The Bible in the western culture: Millennia of civilization
Marking the 1600 years of the death of Saint Jerome, translator of the Bible
The Bible is a library of texts, of distant origin, a multicultural work that expresses a synthesis of cultures. If, on the one hand, the Hebrew writings denote the influence of the Egyptian and Persian cultures, on the other, we cannot understand the Christian Scriptures without allusion to the Greek and Roman cultures. When globalization is a modern-day fact, the (re) visitation of this work of universal appeal can shed a light over intercultural relations in the global village.
The Bible is also a literary work, whose reading, for millennia, has influenced the thoughts of people, the lives of communities, the origin of nations, the course of events and the history of civilizations. From the beginnings of Portugal’s founding to contemporary times, the text permeated antagonistic political regimes, distinct economic periods and diverse streams of philosophical thought. Literature, theater, the arts, education, economics, law, and so many other sciences were imbued with a biblical metaphysics. The Judeo-Christian Scriptures are still the key of reading and interpretation for all the human heritage from the spiritual to the material; the true face of “identities.” In this sense, the study of the Bible presents itself as an enriching contribution to the understanding of our collective identity and memory. In addition to the religious value, there are also historical, philosophical and aesthetic values that we cannot lose sight of, under penalty of mortgaging our self-understanding as “imagined community” and individuals.
Essentially, the Bible expresses itself as a repository of words of God and men. On the one hand, as the magna carta of the universe of human existence, on the other, as an observatory of the ordinary sense of this same experience. Besides that, the exercise of translation of the Holy Scriptures has become a religious, spiritual and cultural corpus, whose multiple processes either partake or influence the cultural traditions of each people. As an inseparable book from the foundations of Portugal, this is the book the Portuguese “carried” to the four corners of the world – a people who knew how to “reinvigorate” the universal character trait of the Bible – initiating this destiny of globalization, which so deeply marked the “Lusitanian soul”.
In 2019, we celebrated the 200th anniversary of the first edition of the complete Bible in its oldest Portuguese translation (London, 1819), made in the seventeenth century by the “unknown illustrious” João Ferreira d’Almeida. Regarding the Bible, in the language of our affections, the translation of João d’Almeida has been considered, by some, as “a vocabulary treasure”, and considered by others both as “a landmark of culture and Portuguese language”. However, this work has remained in a cultural clandestinity, which has hidden the merit and prestige recognized by most scholars.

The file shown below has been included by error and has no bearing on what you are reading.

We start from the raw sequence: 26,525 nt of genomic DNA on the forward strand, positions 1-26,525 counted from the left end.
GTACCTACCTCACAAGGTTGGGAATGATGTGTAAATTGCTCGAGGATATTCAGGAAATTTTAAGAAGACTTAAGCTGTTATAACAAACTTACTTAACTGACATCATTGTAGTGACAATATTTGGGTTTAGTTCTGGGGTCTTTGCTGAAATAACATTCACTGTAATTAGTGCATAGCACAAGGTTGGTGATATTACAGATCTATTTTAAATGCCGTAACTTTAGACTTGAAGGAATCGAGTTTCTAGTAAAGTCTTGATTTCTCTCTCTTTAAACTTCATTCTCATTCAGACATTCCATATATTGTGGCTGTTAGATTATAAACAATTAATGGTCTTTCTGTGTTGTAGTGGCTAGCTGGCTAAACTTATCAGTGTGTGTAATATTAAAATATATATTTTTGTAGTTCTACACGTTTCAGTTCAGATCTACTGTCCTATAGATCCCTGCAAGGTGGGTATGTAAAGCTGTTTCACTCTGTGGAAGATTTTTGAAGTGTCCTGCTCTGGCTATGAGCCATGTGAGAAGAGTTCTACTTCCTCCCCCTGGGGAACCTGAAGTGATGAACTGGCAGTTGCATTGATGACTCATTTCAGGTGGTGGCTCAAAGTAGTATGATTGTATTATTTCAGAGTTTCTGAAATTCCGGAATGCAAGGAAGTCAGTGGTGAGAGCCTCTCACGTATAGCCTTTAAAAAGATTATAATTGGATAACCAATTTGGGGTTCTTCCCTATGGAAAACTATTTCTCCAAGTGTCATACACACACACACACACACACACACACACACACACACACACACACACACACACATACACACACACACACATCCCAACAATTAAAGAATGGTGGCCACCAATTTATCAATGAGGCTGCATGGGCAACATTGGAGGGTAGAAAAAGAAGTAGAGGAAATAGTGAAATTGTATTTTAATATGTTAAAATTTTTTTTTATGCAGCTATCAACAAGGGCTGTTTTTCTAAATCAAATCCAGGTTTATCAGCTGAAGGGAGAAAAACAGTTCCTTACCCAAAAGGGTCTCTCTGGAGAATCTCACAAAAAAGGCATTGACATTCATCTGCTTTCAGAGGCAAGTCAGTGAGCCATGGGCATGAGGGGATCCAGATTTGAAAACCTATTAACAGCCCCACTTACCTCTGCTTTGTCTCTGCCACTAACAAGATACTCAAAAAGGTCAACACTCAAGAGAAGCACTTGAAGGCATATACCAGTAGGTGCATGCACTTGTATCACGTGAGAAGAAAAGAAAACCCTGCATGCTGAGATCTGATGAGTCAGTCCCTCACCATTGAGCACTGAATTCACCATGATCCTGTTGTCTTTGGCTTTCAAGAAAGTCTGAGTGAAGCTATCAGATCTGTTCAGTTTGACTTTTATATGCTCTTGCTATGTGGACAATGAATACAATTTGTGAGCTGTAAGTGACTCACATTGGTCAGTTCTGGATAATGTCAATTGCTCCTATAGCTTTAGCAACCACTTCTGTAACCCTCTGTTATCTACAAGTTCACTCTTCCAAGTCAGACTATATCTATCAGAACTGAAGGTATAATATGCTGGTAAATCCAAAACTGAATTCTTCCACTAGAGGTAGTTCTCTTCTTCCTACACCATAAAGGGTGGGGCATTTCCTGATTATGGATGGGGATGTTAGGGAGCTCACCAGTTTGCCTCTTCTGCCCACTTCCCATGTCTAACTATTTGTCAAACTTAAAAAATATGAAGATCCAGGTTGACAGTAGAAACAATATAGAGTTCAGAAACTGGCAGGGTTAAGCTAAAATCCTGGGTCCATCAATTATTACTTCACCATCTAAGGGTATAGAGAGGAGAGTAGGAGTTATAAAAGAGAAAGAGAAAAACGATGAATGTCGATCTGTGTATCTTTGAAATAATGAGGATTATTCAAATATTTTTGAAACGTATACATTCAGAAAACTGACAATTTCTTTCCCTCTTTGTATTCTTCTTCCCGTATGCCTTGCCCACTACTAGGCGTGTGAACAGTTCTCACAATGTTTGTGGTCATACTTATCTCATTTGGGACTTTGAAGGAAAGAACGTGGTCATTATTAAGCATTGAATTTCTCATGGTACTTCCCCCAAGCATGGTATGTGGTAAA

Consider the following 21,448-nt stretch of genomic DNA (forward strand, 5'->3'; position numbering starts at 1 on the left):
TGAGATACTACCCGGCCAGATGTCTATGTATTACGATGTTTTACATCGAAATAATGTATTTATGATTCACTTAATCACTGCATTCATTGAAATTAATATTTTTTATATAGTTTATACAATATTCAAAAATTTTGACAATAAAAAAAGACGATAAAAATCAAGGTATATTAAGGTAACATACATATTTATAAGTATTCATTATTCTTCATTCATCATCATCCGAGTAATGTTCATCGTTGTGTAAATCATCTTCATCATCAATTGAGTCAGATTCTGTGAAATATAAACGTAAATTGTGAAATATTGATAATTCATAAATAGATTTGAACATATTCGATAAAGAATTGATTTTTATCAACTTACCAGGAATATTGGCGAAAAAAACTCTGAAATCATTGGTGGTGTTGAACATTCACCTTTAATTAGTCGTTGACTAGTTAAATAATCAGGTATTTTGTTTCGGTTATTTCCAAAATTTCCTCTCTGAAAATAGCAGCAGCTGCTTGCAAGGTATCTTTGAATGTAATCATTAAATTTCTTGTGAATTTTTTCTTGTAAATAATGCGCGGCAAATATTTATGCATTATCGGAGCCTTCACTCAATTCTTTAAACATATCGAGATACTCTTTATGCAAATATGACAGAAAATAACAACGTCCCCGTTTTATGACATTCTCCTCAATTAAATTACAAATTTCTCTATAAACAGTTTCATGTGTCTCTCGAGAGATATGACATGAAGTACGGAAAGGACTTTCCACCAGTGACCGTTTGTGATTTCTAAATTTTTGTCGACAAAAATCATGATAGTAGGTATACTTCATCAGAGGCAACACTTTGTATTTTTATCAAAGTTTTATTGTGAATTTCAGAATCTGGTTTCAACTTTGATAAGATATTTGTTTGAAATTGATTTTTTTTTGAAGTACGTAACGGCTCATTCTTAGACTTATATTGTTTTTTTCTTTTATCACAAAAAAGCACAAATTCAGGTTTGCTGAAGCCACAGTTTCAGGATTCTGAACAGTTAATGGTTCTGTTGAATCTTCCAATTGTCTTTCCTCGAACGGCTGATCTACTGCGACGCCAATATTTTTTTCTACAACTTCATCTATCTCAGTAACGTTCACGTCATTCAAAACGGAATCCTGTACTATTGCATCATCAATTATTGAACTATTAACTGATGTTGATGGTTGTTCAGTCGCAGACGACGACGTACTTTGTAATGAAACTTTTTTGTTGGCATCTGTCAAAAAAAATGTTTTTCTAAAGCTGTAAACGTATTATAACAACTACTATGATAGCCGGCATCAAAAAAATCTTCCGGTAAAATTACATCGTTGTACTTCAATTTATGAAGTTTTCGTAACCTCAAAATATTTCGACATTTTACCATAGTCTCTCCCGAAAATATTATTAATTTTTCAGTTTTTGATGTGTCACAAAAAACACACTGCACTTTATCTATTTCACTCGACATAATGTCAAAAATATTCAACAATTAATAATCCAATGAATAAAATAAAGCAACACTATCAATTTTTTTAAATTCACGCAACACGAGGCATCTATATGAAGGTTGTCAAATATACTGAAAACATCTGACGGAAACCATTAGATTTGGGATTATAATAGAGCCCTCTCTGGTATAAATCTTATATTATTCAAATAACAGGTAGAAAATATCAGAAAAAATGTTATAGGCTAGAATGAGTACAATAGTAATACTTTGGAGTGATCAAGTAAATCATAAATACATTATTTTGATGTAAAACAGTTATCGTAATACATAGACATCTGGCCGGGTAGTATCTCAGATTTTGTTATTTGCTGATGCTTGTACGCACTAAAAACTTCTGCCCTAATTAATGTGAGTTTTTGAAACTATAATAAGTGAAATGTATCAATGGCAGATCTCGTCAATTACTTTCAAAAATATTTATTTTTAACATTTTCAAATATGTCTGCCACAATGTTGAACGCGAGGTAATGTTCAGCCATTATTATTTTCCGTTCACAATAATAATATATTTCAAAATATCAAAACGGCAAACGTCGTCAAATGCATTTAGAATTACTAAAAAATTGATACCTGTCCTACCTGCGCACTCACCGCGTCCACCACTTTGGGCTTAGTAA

Removing from the shadow and forgetfulness the biblical legacy in the intellectual, artistic and cultural journey in the Portuguese society, within the framework of this bicentenary, the International Congress THE BIBLE IN WESTERN CULTURE: MILLENNIA OF CIVILIZATION intends to present a compilation of critical analyzes on the relevance of the Bible as a cultural “good”, the relevance of the “places” it occupies in the construction of the Lusitanian culture and society, the universe of translation and edition of the sacred texts of Christianity. In a scientific dissection of the Bible, through the crossing of the sciences, in their specifications, we will proceed to the identification of determinant paradigms in the construction of cultural identity(s).
The scientific work of this congress offers the opportunity to deepen, through a multidisciplinary dynamic, with an ecumenical and interreligious spirit, the biblical transversal universe, which emerges from the complexity of the translation dynamics, from the current socio-cultural and religious dynamics, to the new contemporary realities of communication and current, highly technological society information.
In its final course, this congress is the opportunity to acknowledge the Bible – this work translated into more than 2400 languages – and, simultaneously, an opportunity to reframe what is meant by “Western civilization” and citizenship. The reflection of the revisited principles and values assumes as a civic exercise that makes the concepts of freedom, justice and solidarity visible.